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Seeds to brighten up your meals

A recipe using buckwheat.
A recipe using buckwheat. / SUR
  • Nowadays we have access to many more cereals and grains. Here we show you how to cook them and enjoy their health benefits

Delicious, nutritious and versatile. Cereals have been an essential part of the human diet for more than 10,000 years. Back in time, many people found it difficult to access those which would best adapt to their environment, but nowadays we are lucky: specialist shops, herbalists and the ‘healthy eating’ sections of supermarkets stock a wide variety of cereals and grains so we can add a new touch to our meals and, at the same time, enjoy the benefits of eating whole grains, with all their fibre and nutrients.

Buckwheat

What is it?

Buckwheat (Fagopyrum esculentum) is not a cereal; it is the seed of a plant from the polygonaceous family. Light brown and pyramid-shaped, it is a very complete grain, rich in carbohydrates (3.4 per cent) and minerals. Buckwheat does not contain gluten, so these days it is now often used by bakers.

The taste

Its flavour is mild but characteristic and can resemble hazelnut. When cooked, the grain produces a slightly mucilaginous film, and although it retains its texture it is softer than other grains.

How to use it

It can be cooked like rice, using two parts water to one part grain. Its texture is suitable for fake risottos, because the film it produces accentuates the creaminess. It can also be used as a garnish or combined with vegetables.

Because it is soft, it can be ground to make flour (many shops also sell buckwheat flour). The French pancackes known as ‘galettes’ are made with this type of flour, as are soba noodles.

Millet

What is it?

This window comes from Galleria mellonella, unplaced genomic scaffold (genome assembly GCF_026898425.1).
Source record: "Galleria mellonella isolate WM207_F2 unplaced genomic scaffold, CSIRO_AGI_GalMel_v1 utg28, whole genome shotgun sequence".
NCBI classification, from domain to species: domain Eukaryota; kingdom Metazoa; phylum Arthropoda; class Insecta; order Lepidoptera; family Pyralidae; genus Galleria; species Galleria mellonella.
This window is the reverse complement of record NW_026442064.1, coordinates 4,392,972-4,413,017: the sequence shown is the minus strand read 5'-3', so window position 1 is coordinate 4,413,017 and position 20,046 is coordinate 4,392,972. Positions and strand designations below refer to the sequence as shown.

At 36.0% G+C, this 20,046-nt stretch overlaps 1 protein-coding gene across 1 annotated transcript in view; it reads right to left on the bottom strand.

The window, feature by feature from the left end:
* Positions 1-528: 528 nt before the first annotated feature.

Common millet (Panicum miliaceum) is a cereal with small seeds. There are different varieties, which are popular in Africa and Asia. It is a very nutritious cereal, with a high lecithin, protein and fibre content, as well as containing group B vitamins, magnesium and managanese.

The flavour

It has a sweet aroma. If left ‘al dente’ it tastes slightly astringent and its after-taste is similar to that of walnuts.

Seeds to brighten up your meals

How to use it

Because millet is small, it can even be eaten raw or toasted in muesli. When cooked ‘al dente’ (2.5 parts water to one part cereal) it can be used instead of couscous because it doesn’t contain gluten. When cooked for longer, or in more water (3-4 parts water to one part cereal), the grain breaks up and becomes sticky, so it is perfect to make porridge or certain types of batter. It can also be used in soups or tabbouleh-type salads.

Cornmeal

What is it?

Cornmeal is produced from the dried husked grain. It is sold nowadays as pre-cooked polenta (steamed and dried), which cooks almost immediately, unlike the raw variety which needs much longer cooking. It is one of the oldest basic human foods. In cooler Mediterranean areas, because of the way corn brought from America adapts to the environment, it was used instead of porridge in places like northern Italy, Portugal and Spain. In fact, its name comes from the Latin ‘puls’, meaning pottage.

The flavour

Polenta has a pleasant corn flavour which is quite neutral and slightly sweet.